These days many farmers are concerned about caring for young stock, paying feed and fertiliser bills, weather conditions and grass growth etc. However, family comes first. Aim to get your farm financially fit to meet domestic bills.


Have a plan to deal with paperwork, both farming and domestic. The key point here is to have a fixed point where all paperwork is assembled and organised. A suggestion is to nominate a senior member of the household to deal with paperwork on a certain day. Domestic bills can be placed in a separate box. These domestic bills should be paid by off farm income.

Likewise, farm bills should be paid by farm income and kept separate. Useful office equipment will include a stapler to keep documents together, a filing tray or file box and a filing cabinet to store documents. All members of the household need to understand what is involved in this system.

Establishing a simple filing system will help determine household and farm cash flow, while prioritising bills to be paid first. Computer software packages are available to assist in determining weekly and monthly cash flow.


Consider having separate household and farm accounts. Lodge non-farm sources of income, such as wages from off-farm work or state payments, in the Household/Personal Account. Use this account to pay all household bills and personal expenses for family members.

Many families use a credit card to pay all household bills such as the weekly grocery shop or even major household purchases. The monthly credit card statement helps keep track of where the money was spent.

Use a separate farm account to manage all income and expenses from farming. A regular (usually monthly) bank standing order can be used to transfer money from the farm account to top up the household account. Financially fit families use online banking to monitor their accounts and often one member of the family is nominated to pay bills using online bank transfers as required.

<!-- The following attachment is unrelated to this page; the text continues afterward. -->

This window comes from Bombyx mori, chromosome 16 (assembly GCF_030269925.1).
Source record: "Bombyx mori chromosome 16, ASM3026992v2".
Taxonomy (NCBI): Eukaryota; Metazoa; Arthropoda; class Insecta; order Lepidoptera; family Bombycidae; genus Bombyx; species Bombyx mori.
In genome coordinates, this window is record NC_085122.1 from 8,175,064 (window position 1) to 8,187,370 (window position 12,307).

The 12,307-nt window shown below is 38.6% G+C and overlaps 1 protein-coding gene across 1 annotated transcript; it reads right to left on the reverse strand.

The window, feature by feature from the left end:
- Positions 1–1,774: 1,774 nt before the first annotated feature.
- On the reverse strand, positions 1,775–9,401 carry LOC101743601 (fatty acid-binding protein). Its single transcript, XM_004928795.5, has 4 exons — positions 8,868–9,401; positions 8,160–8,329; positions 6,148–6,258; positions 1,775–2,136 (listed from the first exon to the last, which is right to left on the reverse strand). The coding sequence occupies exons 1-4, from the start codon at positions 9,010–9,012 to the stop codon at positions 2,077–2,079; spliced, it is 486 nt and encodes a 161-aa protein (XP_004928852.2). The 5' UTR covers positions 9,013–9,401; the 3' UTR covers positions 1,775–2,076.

Establishing separate accounts can help farmers determine what their farm is making at any one time. It can help control costs and pinpoint areas to improve management. Financially fit farm households should be able to prioritise whether farm expenses or domestic bills come first.

Sources of information

Many farm families gather financial information from media and Teagasc technical newsletters. Public meetings and trade shows also offer valuable information on products or services which might improve the profitability of farm businesses

Discussion groups can also be a good source of information. As stated above, many families are now frequent users of the internet. Various banking sites and information websites will provide a wealth of information on the banking services available. Teagasc has its own tools for this purpose – more information on these can be found from on

Long-Term Cash Flow

Have a long term plan for cash flow. When it comes to significant decisions such as a major farm or house spending project which is going to be funded either by savings or debt, prepare an overall net cash flow projection for at least five years. This should set out the impact of the proposal on overall cash flow taking into account both the farm business and the farm household’s requirements for cash.

As part of the process be sure to estimate and include any projected increase in demands for cash from the household due to life events such as college starters, weddings etc. All family members can highlight the areas to be included here.

By adopting this approach it is less likely that a conflict between spending on the farm or spending in the house will arise. The bottom line is that family comes first. Ensure that your farm is financially fit to meet all future domestic bills.

Teagasc, supported by stakeholder organisations, invite you to a ‘Get Farm Financially Fit Seminar’ to discuss financial planning for every stage of your life.

Topics to be covered will include:

  • Farm Household Planning & Budgeting
  • Dealing with income fluctuations
  • Investment
  • Planning for Education
  • Agri-Taxation Review
  • The Financial Toolkit

By Anthony O’Connor, Teagasc Adviser, Galway/Clare Regional Unit